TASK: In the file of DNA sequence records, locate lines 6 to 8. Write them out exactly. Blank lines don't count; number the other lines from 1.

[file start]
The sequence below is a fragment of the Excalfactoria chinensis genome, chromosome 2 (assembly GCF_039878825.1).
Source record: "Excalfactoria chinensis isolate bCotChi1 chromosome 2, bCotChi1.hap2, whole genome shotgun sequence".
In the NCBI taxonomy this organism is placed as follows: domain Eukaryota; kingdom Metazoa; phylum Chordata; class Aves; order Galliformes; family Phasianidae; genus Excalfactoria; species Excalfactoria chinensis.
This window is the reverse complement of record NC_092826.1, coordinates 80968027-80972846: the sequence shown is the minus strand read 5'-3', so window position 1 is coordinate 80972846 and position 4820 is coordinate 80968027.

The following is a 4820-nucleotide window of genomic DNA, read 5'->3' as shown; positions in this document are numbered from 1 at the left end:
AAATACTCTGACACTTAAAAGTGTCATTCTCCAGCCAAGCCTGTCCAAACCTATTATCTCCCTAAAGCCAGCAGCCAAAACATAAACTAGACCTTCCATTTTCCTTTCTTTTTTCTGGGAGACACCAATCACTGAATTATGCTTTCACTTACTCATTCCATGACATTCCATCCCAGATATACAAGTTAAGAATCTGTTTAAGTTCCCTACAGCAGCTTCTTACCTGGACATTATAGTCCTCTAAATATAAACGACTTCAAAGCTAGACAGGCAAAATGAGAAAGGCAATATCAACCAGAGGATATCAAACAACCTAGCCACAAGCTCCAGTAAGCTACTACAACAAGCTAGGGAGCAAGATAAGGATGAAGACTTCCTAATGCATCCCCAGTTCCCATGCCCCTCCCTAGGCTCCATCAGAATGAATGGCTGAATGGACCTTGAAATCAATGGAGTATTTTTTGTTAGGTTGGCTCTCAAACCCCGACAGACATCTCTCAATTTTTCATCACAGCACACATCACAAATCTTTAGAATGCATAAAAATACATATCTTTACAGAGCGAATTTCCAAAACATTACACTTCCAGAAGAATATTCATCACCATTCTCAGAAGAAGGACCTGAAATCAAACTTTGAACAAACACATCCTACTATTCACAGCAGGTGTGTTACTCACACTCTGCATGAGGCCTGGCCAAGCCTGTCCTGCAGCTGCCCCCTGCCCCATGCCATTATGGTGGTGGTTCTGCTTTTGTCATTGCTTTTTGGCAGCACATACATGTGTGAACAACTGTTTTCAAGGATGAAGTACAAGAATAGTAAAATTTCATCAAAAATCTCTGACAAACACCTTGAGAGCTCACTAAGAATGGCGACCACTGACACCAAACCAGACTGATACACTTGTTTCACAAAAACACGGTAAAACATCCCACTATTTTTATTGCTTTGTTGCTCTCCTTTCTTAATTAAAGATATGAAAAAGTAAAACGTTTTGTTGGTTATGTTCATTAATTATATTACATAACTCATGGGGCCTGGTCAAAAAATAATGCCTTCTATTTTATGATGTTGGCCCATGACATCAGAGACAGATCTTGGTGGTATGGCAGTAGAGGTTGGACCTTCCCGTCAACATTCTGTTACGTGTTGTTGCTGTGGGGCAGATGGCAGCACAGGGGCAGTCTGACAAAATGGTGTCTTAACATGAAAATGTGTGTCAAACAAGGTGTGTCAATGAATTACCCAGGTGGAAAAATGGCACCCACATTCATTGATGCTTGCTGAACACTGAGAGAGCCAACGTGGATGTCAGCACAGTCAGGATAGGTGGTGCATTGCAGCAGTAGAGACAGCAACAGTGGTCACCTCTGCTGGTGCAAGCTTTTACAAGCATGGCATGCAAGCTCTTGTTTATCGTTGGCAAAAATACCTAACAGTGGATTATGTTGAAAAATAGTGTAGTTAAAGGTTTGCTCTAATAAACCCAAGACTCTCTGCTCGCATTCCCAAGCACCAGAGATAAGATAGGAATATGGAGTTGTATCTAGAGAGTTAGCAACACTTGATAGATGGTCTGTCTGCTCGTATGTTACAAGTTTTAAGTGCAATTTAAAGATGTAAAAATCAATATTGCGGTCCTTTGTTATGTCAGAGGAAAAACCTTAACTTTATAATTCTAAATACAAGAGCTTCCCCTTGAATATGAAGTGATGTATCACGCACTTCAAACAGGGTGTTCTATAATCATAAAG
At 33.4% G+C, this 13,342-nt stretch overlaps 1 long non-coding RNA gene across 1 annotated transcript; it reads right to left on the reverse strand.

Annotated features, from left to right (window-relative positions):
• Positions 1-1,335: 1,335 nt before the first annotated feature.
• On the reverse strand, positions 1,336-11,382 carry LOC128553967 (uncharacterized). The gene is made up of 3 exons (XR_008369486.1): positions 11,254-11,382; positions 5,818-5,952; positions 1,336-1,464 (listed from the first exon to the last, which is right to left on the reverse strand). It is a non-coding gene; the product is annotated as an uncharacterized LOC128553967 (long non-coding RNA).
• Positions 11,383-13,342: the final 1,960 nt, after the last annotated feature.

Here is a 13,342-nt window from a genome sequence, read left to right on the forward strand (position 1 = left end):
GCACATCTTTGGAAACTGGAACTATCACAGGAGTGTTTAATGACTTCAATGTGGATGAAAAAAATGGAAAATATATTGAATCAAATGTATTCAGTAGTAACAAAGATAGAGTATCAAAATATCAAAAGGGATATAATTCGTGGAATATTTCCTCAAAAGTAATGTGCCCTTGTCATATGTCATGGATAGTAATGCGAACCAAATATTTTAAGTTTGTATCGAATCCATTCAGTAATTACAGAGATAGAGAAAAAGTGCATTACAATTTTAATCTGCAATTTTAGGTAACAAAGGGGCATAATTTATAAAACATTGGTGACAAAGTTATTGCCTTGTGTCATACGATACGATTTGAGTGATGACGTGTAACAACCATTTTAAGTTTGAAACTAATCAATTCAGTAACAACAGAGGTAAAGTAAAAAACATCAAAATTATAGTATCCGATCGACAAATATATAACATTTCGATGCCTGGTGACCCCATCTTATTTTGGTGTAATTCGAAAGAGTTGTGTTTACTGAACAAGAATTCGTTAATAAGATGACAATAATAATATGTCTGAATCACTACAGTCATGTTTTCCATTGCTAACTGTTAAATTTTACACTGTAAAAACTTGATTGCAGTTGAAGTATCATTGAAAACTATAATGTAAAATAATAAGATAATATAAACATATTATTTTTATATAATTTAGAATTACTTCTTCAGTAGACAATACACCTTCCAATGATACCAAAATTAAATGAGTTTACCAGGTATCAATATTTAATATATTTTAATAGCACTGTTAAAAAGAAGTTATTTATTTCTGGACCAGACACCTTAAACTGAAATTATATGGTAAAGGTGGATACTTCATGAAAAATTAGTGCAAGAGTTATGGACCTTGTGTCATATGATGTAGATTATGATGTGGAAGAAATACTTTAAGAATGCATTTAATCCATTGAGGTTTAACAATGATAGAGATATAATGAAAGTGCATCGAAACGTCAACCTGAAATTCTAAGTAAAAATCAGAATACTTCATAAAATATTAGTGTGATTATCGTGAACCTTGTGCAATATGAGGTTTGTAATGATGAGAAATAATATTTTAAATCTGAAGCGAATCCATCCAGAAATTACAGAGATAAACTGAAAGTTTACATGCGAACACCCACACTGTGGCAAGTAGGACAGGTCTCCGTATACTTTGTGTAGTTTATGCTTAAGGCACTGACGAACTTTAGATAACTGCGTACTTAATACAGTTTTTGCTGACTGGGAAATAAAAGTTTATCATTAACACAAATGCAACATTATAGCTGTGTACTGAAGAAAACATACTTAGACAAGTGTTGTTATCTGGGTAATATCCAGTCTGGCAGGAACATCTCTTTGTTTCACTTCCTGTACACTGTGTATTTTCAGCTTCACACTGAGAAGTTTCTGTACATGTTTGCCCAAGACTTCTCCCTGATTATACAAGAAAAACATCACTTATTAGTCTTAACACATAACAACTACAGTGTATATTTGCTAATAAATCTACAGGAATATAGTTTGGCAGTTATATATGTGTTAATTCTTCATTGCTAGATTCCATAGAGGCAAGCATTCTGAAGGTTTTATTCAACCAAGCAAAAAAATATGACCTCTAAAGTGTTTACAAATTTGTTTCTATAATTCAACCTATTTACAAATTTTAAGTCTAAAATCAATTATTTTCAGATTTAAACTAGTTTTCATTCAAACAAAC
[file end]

AAATACTCTGACACTTAAAAGTGTCATTCTCCAGCCAAGCCTGTCCAAACCTATTATCTCCCTAAAGCCAGCAGCCAAAACATAAACTAGACCTTCCATTTTCCTTTCTTTTTTCTGGGAGACACCAATCACTGAATTATGCTTTCACTTACTCATTCCATGACATTCCATCCCAGATATACAAGTTAAGAATCTGTTTAAGTTCCCTACAGCAGCTTCTTACCTGGACATTATAGTCCTCTAAATATAAACGACTTCAAAGCTAGACAGGCAAAATGAGAAAGGCAATATCAACCAGAGGATATCAAACAACCTAGCCACAAGCTCCAGTAAGCTACTACAACAAGCTAGGGAGCAAGATAAGGATGAAGACTTCCTAATGCATCCCCAGTTCCCATGCCCCTCCCTAGGCTCCATCAGAATGAATGGCTGAATGGACCTTGAAATCAATGGAGTATTTTTTGTTAGGTTGGCTCTCAAACCCCGACAGACATCTCTCAATTTTTCATCACAGCACACATCACAAATCTTTAGAATGCATAAAAATACATATCTTTACAGAGCGAATTTCCAAAACATTACACTTCCAGAAGAATATTCATCACCATTCTCAGAAGAAGGACCTGAAATCAAACTTTGAACAAACACATCCTACTATTCACAGCAGGTGTGTTACTCACACTCTGCATGAGGCCTGGCCAAGCCTGTCCTGCAGCTGCCCCCTGCCCCATGCCATTATGGTGGTGGTTCTGCTTTTGTCATTGCTTTTTGGCAGCACATACATGTGTGAACAACTGTTTTCAAGGATGAAGTACAAGAATAGTAAAATTTCATCAAAAATCTCTGACAAACACCTTGAGAGCTCACTAAGAATGGCGACCACTGACACCAAACCAGACTGATACACTTGTTTCACAAAAACACGGTAAAACATCCCACTATTTTTATTGCTTTGTTGCTCTCCTTTCTTAATTAAAGATATGAAAAAGTAAAACGTTTTGTTGGTTATGTTCATTAATTATATTACATAACTCATGGGGCCTGGTCAAAAAATAATGCCTTCTATTTTATGATGTTGGCCCATGACATCAGAGACAGATCTTGGTGGTATGGCAGTAGAGGTTGGACCTTCCCGTCAACATTCTGTTACGTGTTGTTGCTGTGGGGCAGATGGCAGCACAGGGGCAGTCTGACAAAATGGTGTCTTAACATGAAAATGTGTGTCAAACAAGGTGTGTCAATGAATTACCCAGGTGGAAAAATGGCACCCACATTCATTGATGCTTGCTGAACACTGAGAGAGCCAACGTGGATGTCAGCACAGTCAGGATAGGTGGTGCATTGCAGCAGTAGAGACAGCAACAGTGGTCACCTCTGCTGGTGCAAGCTTTTACAAGCATGGCATGCAAGCTCTTGTTTATCGTTGGCAAAAATACCTAACAGTGGATTATGTTGAAAAATAGTGTAGTTAAAGGTTTGCTCTAATAAACCCAAGACTCTCTGCTCGCATTCCCAAGCACCAGAGATAAGATAGGAATATGGAGTTGTATCTAGAGAGTTAGCAACACTTGATAGATGGTCTGTCTGCTCGTATGTTACAAGTTTTAAGTGCAATTTAAAGATGTAAAAATCAATATTGCGGTCCTTTGTTATGTCAGAGGAAAAACCTTAACTTTATAATTCTAAATACAAGAGCTTCCCCTTGAATATGAAGTGATGTATCACGCACTTCAAACAGGGTGTTCTATAATCATAAAG
At 33.4% G+C, this 13,342-nt stretch overlaps 1 long non-coding RNA gene across 1 annotated transcript; it reads right to left on the reverse strand.

Annotated features, from left to right (window-relative positions):